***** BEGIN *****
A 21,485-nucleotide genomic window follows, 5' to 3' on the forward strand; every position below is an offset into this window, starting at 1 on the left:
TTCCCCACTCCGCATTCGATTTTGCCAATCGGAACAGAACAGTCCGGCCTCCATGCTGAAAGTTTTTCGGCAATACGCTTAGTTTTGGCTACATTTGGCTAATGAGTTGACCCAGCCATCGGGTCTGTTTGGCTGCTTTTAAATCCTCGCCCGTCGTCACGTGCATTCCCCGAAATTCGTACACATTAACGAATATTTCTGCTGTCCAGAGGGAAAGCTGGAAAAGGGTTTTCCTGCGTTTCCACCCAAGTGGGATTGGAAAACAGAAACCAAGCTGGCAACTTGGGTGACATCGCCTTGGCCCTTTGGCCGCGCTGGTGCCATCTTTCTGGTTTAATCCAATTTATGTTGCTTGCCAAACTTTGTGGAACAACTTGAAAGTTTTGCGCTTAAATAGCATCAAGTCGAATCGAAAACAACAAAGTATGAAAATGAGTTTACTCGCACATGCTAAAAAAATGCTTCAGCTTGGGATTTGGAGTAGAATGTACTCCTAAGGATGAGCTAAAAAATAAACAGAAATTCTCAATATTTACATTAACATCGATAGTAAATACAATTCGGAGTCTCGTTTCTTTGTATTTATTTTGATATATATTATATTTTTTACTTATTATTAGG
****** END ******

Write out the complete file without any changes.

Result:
A 21,485-nucleotide genomic window follows, 5' to 3' on the forward strand; every position below is an offset into this window, starting at 1 on the left:
TTCCCCACTCCGCATTCGATTTTGCCAATCGGAACAGAACAGTCCGGCCTCCATGCTGAAAGTTTTTCGGCAATACGCTTAGTTTTGGCTACATTTGGCTAATGAGTTGACCCAGCCATCGGGTCTGTTTGGCTGCTTTTAAATCCTCGCCCGTCGTCACGTGCATTCCCCGAAATTCGTACACATTAACGAATATTTCTGCTGTCCAGAGGGAAAGCTGGAAAAGGGTTTTCCTGCGTTTCCACCCAAGTGGGATTGGAAAACAGAAACCAAGCTGGCAACTTGGGTGACATCGCCTTGGCCCTTTGGCCGCGCTGGTGCCATCTTTCTGGTTTAATCCAATTTATGTTGCTTGCCAAACTTTGTGGAACAACTTGAAAGTTTTGCGCTTAAATAGCATCAAGTCGAATCGAAAACAACAAAGTATGAAAATGAGTTTACTCGCACATGCTAAAAAAATGCTTCAGCTTGGGATTTGGAGTAGAATGTACTCCTAAGGATGAGCTAAAAAATAAACAGAAATTCTCAATATTTACATTAACATCGATAGTAAATACAATTCGGAGTCTCGTTTCTTTGTATTTATTTTGATATATATTATATTTTTTACTTATTATTAGG